The Marine Corp’s “re-enlistment intent” has hit a three-year low as more Marines are leaving the service as they become increasingly unhappy about their post-war duties and compensation.
In the service’s annual retention survey– which was obtained by Marine Corps Times— 38 percent of the 4,200 respondents indicated they were “unlikely to sign on for another term”, indicating the desire for opportunities in the civilian sector.
That’s up from 31 percent in 2013 and 33 percent in 2014, according to the Times article. There were many factors involved in this percentage increase. Aside from the loss of “meaty war-time retention bonuses,” a desire to attend college was another factor for those deciding to leave military service.
Sgt. Tim Kluska, a refrigeration and air conditioning technician, said Marines are getting out due to lack of purpose. “They get taught in boot camp to kill, but then get to the fleet and file paperwork and work on computers — including combat support jobs, not just admin.”
“First-term Marines who joined the Corps while the service was at war are instead having to do more mundane tasks like formation, uniform inspections,” the staff sergeant said. Many Marines, who signed up while the Corps was still deploying into combat, did not consider what military life would be like once that stopped, he added.
Marine veteran Sgt. Brandon Garabedian, who left the Marine Corps in 2007, warned: “The grass on the civilian side is not, I repeat not, greener…You lose out on real friendships … and your time in the Corps is not as valued as everyone will make you believe.”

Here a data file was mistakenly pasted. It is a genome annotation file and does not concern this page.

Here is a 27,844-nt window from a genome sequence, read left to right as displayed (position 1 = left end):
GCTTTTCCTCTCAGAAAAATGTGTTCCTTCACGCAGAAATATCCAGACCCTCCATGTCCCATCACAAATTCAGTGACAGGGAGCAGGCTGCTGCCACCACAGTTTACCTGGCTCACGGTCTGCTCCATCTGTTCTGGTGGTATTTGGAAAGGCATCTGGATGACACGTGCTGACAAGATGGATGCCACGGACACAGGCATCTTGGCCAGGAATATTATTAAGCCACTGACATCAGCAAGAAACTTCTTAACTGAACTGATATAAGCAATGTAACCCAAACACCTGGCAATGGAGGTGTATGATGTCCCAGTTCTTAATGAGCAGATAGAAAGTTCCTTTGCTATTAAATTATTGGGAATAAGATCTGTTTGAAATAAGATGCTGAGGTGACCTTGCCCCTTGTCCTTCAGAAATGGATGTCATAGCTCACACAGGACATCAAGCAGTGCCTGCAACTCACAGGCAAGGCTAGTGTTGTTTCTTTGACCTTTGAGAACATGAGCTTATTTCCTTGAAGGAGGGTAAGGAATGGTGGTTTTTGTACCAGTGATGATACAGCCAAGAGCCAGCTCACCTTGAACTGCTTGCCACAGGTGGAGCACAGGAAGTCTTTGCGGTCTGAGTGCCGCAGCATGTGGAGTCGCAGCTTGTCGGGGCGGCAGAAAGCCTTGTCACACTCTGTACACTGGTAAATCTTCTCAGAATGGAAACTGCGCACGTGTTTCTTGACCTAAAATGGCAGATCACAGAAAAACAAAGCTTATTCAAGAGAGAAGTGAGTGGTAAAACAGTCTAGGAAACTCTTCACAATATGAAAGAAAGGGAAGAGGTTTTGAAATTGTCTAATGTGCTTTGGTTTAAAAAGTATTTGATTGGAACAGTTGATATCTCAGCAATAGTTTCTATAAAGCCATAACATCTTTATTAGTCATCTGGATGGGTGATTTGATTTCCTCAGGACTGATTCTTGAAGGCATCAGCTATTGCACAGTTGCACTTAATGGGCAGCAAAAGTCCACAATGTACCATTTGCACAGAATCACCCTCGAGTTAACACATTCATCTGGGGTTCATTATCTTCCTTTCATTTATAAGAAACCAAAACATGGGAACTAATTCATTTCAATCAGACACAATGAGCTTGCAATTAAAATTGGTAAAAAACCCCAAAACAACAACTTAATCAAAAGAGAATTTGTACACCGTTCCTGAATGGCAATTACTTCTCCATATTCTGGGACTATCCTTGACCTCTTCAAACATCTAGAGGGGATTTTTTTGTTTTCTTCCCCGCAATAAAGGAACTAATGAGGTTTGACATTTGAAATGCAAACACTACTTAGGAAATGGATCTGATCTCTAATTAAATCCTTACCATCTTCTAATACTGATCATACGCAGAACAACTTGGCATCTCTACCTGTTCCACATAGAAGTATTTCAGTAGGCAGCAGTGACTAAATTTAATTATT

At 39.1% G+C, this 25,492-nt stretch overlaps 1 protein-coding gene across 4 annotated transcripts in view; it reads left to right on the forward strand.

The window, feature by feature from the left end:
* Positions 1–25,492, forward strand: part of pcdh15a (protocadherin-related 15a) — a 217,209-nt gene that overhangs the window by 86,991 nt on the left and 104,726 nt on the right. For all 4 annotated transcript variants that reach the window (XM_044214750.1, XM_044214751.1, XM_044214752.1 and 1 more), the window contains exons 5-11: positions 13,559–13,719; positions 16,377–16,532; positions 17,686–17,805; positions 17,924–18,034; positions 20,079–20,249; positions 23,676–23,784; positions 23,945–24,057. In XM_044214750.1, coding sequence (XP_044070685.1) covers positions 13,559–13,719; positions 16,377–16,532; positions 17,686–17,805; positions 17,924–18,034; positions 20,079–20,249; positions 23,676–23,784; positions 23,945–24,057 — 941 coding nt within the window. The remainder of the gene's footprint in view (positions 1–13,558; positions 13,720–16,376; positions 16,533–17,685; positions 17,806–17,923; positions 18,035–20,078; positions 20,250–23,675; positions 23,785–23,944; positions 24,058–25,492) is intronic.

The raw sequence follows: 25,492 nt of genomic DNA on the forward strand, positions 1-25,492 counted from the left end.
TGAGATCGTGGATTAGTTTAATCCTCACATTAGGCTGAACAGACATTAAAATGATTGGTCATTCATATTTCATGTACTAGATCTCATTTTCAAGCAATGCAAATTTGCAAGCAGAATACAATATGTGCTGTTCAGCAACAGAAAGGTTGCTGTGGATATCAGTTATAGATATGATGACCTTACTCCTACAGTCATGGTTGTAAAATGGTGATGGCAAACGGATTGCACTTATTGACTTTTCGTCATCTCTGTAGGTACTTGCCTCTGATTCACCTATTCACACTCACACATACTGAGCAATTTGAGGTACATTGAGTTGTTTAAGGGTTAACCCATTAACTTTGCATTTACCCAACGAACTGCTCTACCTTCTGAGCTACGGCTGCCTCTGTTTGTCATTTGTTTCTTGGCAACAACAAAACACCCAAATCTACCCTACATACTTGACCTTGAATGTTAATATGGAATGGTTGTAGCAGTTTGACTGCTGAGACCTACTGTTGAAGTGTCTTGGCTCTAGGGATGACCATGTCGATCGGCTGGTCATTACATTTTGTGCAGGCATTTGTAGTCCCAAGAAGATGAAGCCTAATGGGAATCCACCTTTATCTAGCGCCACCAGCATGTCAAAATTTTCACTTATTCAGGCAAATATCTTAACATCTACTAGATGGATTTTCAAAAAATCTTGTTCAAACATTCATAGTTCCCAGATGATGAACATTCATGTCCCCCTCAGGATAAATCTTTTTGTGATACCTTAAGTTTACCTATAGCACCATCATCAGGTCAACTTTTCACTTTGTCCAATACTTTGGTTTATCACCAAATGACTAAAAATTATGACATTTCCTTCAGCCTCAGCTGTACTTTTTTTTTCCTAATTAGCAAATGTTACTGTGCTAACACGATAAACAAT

“It’s important not to oversimplify,” said Yvonne Carlock, a spokeswoman for the command. “…The Marine Corps offers pay, benefits and opportunities for advancement that are competitive in today’s economy.”
But Carlock said: “While many of today’s Marines joined with an eye toward serving in Afghanistan or Iraq, the Corps is still very actively deploying forces worldwide as part of special purpose Marine air-ground task forces, Marine expeditionary units, the unit deployment program, and sending many Marines to locations as individual augments as well.”
As a result of the recent survey, the service is scrambling to “retain top talent.” Military leaders are now trying to come up with innovative ways to motivate “standout service members” to remain in uniform. Defense Secretary Ash Carter is working on a plan which would, among other things, base more promotions on “one’s merit instead of time in grade.”